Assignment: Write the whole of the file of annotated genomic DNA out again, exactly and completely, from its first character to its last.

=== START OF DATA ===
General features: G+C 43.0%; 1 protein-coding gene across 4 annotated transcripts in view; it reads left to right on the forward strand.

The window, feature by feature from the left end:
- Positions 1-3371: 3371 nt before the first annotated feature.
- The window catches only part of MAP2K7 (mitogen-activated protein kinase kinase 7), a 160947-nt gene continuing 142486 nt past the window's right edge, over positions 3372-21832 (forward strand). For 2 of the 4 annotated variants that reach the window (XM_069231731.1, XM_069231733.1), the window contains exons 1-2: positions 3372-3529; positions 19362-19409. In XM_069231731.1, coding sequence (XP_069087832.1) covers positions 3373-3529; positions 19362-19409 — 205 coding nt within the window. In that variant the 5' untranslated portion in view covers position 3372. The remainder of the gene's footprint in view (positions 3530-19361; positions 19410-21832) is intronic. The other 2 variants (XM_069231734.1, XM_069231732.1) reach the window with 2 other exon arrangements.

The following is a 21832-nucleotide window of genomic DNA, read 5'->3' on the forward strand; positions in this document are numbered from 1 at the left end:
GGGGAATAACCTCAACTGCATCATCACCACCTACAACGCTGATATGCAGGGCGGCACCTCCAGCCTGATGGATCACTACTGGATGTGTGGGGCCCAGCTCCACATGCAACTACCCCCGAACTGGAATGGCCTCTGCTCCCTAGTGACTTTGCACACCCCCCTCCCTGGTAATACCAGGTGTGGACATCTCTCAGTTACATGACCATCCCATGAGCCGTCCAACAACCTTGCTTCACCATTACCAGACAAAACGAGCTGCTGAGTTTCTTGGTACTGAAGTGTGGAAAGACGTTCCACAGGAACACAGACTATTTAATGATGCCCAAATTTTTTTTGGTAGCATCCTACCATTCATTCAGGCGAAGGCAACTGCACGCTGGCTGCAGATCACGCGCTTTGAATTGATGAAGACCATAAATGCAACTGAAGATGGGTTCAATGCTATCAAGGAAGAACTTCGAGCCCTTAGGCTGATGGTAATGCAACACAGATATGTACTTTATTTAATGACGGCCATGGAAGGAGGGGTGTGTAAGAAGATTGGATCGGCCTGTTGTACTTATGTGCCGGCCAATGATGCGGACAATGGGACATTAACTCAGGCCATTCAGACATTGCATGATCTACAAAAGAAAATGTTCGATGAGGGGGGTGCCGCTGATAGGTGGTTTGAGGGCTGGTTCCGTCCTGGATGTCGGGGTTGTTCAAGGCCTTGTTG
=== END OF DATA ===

General features: G+C 43.0%; 1 protein-coding gene across 4 annotated transcripts in view; it reads left to right on the forward strand.

The window, feature by feature from the left end:
- Positions 1-3371: 3371 nt before the first annotated feature.
- The window catches only part of MAP2K7 (mitogen-activated protein kinase kinase 7), a 160947-nt gene continuing 142486 nt past the window's right edge, over positions 3372-21832 (forward strand). For 2 of the 4 annotated variants that reach the window (XM_069231731.1, XM_069231733.1), the window contains exons 1-2: positions 3372-3529; positions 19362-19409. In XM_069231731.1, coding sequence (XP_069087832.1) covers positions 3373-3529; positions 19362-19409 — 205 coding nt within the window. In that variant the 5' untranslated portion in view covers position 3372. The remainder of the gene's footprint in view (positions 3530-19361; positions 19410-21832) is intronic. The other 2 variants (XM_069231734.1, XM_069231732.1) reach the window with 2 other exon arrangements.

The following is a 21832-nucleotide window of genomic DNA, read 5'->3' on the forward strand; positions in this document are numbered from 1 at the left end:
GGGGAATAACCTCAACTGCATCATCACCACCTACAACGCTGATATGCAGGGCGGCACCTCCAGCCTGATGGATCACTACTGGATGTGTGGGGCCCAGCTCCACATGCAACTACCCCCGAACTGGAATGGCCTCTGCTCCCTAGTGACTTTGCACACCCCCCTCCCTGGTAATACCAGGTGTGGACATCTCTCAGTTACATGACCATCCCATGAGCCGTCCAACAACCTTGCTTCACCATTACCAGACAAAACGAGCTGCTGAGTTTCTTGGTACTGAAGTGTGGAAAGACGTTCCACAGGAACACAGACTATTTAATGATGCCCAAATTTTTTTTGGTAGCATCCTACCATTCATTCAGGCGAAGGCAACTGCACGCTGGCTGCAGATCACGCGCTTTGAATTGATGAAGACCATAAATGCAACTGAAGATGGGTTCAATGCTATCAAGGAAGAACTTCGAGCCCTTAGGCTGATGGTAATGCAACACAGATATGTACTTTATTTAATGACGGCCATGGAAGGAGGGGTGTGTAAGAAGATTGGATCGGCCTGTTGTACTTATGTGCCGGCCAATGATGCGGACAATGGGACATTAACTCAGGCCATTCAGACATTGCATGATCTACAAAAGAAAATGTTCGATGAGGGGGGTGCCGCTGATAGGTGGTTTGAGGGCTGGTTCCGTCCTGGATGTCGGGGTTGTTCAAGGCCTTGTTG